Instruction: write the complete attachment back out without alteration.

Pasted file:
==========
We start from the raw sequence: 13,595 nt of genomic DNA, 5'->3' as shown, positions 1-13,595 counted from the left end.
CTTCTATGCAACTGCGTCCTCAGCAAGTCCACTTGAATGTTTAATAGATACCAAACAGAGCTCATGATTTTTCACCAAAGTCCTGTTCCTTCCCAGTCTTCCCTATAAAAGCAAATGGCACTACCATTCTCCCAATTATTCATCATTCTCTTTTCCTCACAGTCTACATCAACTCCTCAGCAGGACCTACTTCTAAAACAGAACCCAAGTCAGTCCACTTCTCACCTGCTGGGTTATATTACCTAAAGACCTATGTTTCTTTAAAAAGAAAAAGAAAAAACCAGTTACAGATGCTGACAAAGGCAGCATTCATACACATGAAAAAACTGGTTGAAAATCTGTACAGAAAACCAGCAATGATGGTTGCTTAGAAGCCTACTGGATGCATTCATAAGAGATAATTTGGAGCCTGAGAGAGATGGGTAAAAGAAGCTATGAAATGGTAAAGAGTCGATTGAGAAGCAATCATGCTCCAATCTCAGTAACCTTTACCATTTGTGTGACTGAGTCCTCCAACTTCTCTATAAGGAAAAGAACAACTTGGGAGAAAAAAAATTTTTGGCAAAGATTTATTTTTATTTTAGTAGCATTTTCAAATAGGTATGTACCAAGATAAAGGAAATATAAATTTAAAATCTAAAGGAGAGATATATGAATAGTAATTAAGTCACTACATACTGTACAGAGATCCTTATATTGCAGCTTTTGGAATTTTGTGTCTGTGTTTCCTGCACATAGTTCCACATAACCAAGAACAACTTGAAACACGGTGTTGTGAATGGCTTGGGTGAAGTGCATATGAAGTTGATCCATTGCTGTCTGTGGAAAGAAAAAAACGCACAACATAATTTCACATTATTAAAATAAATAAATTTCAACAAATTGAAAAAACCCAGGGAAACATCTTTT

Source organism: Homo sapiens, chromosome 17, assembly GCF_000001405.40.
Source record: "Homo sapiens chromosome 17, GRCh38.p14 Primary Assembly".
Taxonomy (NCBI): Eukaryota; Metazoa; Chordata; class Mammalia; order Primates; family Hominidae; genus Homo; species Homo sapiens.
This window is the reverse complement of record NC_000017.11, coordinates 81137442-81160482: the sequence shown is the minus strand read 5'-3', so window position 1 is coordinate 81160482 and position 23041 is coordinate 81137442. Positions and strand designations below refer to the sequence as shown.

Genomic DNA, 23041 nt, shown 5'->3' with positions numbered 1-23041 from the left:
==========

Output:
We start from the raw sequence: 13,595 nt of genomic DNA, 5'->3' as shown, positions 1-13,595 counted from the left end.
CTTCTATGCAACTGCGTCCTCAGCAAGTCCACTTGAATGTTTAATAGATACCAAACAGAGCTCATGATTTTTCACCAAAGTCCTGTTCCTTCCCAGTCTTCCCTATAAAAGCAAATGGCACTACCATTCTCCCAATTATTCATCATTCTCTTTTCCTCACAGTCTACATCAACTCCTCAGCAGGACCTACTTCTAAAACAGAACCCAAGTCAGTCCACTTCTCACCTGCTGGGTTATATTACCTAAAGACCTATGTTTCTTTAAAAAGAAAAAGAAAAAACCAGTTACAGATGCTGACAAAGGCAGCATTCATACACATGAAAAAACTGGTTGAAAATCTGTACAGAAAACCAGCAATGATGGTTGCTTAGAAGCCTACTGGATGCATTCATAAGAGATAATTTGGAGCCTGAGAGAGATGGGTAAAAGAAGCTATGAAATGGTAAAGAGTCGATTGAGAAGCAATCATGCTCCAATCTCAGTAACCTTTACCATTTGTGTGACTGAGTCCTCCAACTTCTCTATAAGGAAAAGAACAACTTGGGAGAAAAAAAATTTTTGGCAAAGATTTATTTTTATTTTAGTAGCATTTTCAAATAGGTATGTACCAAGATAAAGGAAATATAAATTTAAAATCTAAAGGAGAGATATATGAATAGTAATTAAGTCACTACATACTGTACAGAGATCCTTATATTGCAGCTTTTGGAATTTTGTGTCTGTGTTTCCTGCACATAGTTCCACATAACCAAGAACAACTTGAAACACGGTGTTGTGAATGGCTTGGGTGAAGTGCATATGAAGTTGATCCATTGCTGTCTGTGGAAAGAAAAAAACGCACAACATAATTTCACATTATTAAAATAAATAAATTTCAACAAATTGAAAAAACCCAGGGAAACATCTTTT

Source organism: Homo sapiens, chromosome 17, assembly GCF_000001405.40.
Source record: "Homo sapiens chromosome 17, GRCh38.p14 Primary Assembly".
Taxonomy (NCBI): Eukaryota; Metazoa; Chordata; class Mammalia; order Primates; family Hominidae; genus Homo; species Homo sapiens.
This window is the reverse complement of record NC_000017.11, coordinates 81137442-81160482: the sequence shown is the minus strand read 5'-3', so window position 1 is coordinate 81160482 and position 23041 is coordinate 81137442. Positions and strand designations below refer to the sequence as shown.

Genomic DNA, 23041 nt, shown 5'->3' with positions numbered 1-23041 from the left: